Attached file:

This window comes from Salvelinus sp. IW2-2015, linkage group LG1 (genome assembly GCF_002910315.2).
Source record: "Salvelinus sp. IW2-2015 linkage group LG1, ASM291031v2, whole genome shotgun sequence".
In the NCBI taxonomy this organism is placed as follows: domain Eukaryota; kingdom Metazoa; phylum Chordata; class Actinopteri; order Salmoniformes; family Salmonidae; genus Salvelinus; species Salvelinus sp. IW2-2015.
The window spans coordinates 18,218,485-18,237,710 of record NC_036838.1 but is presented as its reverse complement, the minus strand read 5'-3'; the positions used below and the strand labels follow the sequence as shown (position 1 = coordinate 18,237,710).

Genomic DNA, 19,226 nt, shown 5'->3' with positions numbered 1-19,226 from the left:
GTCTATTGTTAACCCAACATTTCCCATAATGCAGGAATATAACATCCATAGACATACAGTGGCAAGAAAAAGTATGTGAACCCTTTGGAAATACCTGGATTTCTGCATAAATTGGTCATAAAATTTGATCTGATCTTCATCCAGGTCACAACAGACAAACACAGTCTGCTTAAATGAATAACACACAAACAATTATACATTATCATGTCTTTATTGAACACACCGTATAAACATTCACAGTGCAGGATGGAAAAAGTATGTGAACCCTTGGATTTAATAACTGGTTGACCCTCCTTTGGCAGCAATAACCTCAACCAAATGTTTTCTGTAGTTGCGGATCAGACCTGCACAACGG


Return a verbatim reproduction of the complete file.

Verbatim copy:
This window comes from Salvelinus sp. IW2-2015, linkage group LG1 (genome assembly GCF_002910315.2).
Source record: "Salvelinus sp. IW2-2015 linkage group LG1, ASM291031v2, whole genome shotgun sequence".
In the NCBI taxonomy this organism is placed as follows: domain Eukaryota; kingdom Metazoa; phylum Chordata; class Actinopteri; order Salmoniformes; family Salmonidae; genus Salvelinus; species Salvelinus sp. IW2-2015.
The window spans coordinates 18,218,485-18,237,710 of record NC_036838.1 but is presented as its reverse complement, the minus strand read 5'-3'; the positions used below and the strand labels follow the sequence as shown (position 1 = coordinate 18,237,710).

Genomic DNA, 19,226 nt, shown 5'->3' with positions numbered 1-19,226 from the left:
GTCTATTGTTAACCCAACATTTCCCATAATGCAGGAATATAACATCCATAGACATACAGTGGCAAGAAAAAGTATGTGAACCCTTTGGAAATACCTGGATTTCTGCATAAATTGGTCATAAAATTTGATCTGATCTTCATCCAGGTCACAACAGACAAACACAGTCTGCTTAAATGAATAACACACAAACAATTATACATTATCATGTCTTTATTGAACACACCGTATAAACATTCACAGTGCAGGATGGAAAAAGTATGTGAACCCTTGGATTTAATAACTGGTTGACCCTCCTTTGGCAGCAATAACCTCAACCAAATGTTTTCTGTAGTTGCGGATCAGACCTGCACAACGG